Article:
The Microtex (sometimes called a Sharp), has a very slim shaft, which reduces pin-pricking and a small eye which reduces thread bounce. The wide variety of sizes available make it possible to use a Microtex needle for thread weights and types from 100 weight silk to 50 weight cotton.  60/8 is my favorite for Micro Stitching.

Embroidery 75/11/ Gold Titanium Embroidery 75/11

These needles have a sharp points, small eyes and a deep grooves in the blades to protect delicate thread, both needles are excellent for quilting with rayon thread. The Gold Titanium needle stays sharp up to six times longer.

Jeans 70/10, 90/14

I use these needles for threads that need a larger eye or fabrics that resist needle penetration such as batiks, flannels or those with a metallic print.

Topstitch 80/12, 90/14, 100/16

These needles are ideal for threads such as 12 and 30 weight cotton that require a large eye and very deep groove.

Metallic 80/12

This needle has a longer eye for use with metallic threads, this helps stop the thread from shredding and breaking.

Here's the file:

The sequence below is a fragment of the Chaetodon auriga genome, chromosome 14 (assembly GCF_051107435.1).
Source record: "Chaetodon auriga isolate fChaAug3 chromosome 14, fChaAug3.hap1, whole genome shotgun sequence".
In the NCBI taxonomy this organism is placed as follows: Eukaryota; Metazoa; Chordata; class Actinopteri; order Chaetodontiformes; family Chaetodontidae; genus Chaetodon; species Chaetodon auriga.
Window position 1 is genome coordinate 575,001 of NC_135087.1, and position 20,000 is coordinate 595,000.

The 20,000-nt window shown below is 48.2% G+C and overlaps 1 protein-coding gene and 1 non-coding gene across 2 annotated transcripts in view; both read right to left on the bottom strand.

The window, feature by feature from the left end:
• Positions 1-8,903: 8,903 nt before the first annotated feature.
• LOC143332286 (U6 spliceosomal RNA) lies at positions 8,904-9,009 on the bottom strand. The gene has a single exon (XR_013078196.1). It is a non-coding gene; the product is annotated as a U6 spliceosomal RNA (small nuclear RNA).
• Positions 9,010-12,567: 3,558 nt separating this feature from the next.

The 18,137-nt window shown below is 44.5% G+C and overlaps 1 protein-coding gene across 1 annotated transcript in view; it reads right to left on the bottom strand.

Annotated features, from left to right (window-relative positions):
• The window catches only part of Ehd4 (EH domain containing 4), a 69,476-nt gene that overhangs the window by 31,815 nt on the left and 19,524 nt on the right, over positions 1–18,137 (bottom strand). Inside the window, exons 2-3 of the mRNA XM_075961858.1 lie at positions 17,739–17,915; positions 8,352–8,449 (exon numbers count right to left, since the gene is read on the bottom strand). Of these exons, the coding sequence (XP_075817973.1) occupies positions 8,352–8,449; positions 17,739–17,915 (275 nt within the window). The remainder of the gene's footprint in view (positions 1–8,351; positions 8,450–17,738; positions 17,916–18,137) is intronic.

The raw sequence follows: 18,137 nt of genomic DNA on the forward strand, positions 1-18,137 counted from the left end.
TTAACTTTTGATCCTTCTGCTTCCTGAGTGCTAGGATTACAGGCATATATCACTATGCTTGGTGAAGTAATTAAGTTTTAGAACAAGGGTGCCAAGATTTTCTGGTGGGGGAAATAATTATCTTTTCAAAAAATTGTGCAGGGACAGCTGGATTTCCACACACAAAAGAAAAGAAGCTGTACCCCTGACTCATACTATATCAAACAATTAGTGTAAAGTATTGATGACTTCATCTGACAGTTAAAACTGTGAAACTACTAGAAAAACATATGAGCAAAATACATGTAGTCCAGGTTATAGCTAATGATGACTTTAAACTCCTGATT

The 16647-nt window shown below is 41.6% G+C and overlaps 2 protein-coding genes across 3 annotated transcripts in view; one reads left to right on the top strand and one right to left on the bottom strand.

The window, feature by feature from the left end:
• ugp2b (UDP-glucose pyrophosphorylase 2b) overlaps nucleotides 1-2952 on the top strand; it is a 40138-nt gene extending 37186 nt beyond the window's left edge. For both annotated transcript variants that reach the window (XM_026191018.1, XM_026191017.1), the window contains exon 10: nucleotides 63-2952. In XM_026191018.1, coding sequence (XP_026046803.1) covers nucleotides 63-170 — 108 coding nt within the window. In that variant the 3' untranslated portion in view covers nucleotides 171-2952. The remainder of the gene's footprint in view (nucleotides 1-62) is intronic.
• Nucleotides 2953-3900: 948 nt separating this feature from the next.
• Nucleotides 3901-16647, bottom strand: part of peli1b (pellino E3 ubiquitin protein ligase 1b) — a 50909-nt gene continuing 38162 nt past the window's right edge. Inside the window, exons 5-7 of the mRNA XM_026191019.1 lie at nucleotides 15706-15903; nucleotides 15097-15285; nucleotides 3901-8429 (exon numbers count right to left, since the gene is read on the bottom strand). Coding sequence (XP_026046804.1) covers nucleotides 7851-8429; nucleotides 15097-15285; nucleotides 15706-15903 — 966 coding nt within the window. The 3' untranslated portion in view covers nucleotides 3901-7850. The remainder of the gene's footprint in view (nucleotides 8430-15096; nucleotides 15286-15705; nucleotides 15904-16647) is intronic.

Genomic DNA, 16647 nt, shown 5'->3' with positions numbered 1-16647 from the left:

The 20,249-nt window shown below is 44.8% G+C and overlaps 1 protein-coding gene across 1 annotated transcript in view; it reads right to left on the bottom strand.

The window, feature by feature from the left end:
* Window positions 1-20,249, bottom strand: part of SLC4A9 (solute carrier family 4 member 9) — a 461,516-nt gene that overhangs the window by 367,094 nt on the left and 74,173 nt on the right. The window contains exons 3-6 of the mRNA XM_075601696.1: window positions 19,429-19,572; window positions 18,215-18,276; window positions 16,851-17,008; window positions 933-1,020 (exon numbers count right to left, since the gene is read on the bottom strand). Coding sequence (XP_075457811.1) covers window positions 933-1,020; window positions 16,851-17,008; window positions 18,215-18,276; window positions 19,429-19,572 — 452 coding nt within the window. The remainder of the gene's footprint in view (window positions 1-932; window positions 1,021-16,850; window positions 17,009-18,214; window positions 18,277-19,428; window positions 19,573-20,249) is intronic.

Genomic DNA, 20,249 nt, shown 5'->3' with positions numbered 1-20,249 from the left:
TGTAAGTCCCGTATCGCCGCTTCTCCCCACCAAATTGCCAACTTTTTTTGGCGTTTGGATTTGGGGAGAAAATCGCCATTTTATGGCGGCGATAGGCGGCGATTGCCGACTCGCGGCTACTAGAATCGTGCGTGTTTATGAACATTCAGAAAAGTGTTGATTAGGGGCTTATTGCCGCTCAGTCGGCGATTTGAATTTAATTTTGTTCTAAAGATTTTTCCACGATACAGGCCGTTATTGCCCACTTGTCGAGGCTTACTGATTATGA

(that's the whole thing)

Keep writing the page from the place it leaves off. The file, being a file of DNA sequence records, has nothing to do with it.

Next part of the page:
In Free Motion Quilting a small needle allows you to stitch a small design with smooth curves. Use the smallest needle possible to help reduce pin pricking.            Using a larger needle will help you stitch a larger design.

For Machine Embroidery

Embroidery 75/11, 90/14

These needles have a sharp point, and a fine blade with a deep protective groove to stop thread abrasion.

Gold Titanium 75/11, 90/14

The gold titanium version of the Embroidery 75/11,90/14, stays sharp up to six times longer. Especially good quality stitches for dense embroidery or thread velvet.

Topstitch 80/12, 90/14

This needle is excellent for stitching machine embroidery through sticky stabilizers that grip the fabric for you, embroidering through fabric and batting or for stitching dense embroideries. (A dense Machine embroidery is one that has a lot of stitching that is very close together.) The Topstitch needle has the heaviest shaft of all the needles so it is less likely to bend when asked to perform heavy tasks.

Universal 80/12, 90/14

Prevents damage to fabric when embroidering on satin.

Microtex 70/10

Prevents damage to fabric when embroidering on fine silk.

For Garments and Home Decor

Universal 80/12

A great needle to have on hand for fabrics where the fiber content is not known or when sewing satin.

Microtex 60/8, 70/10, 80/12, 90/14

This is the ideal needle for most light to medium weight fabrics, the finer the fabric the smaller the needle.

Jeans Denim 70/10, 80/12, 90/14, 100/16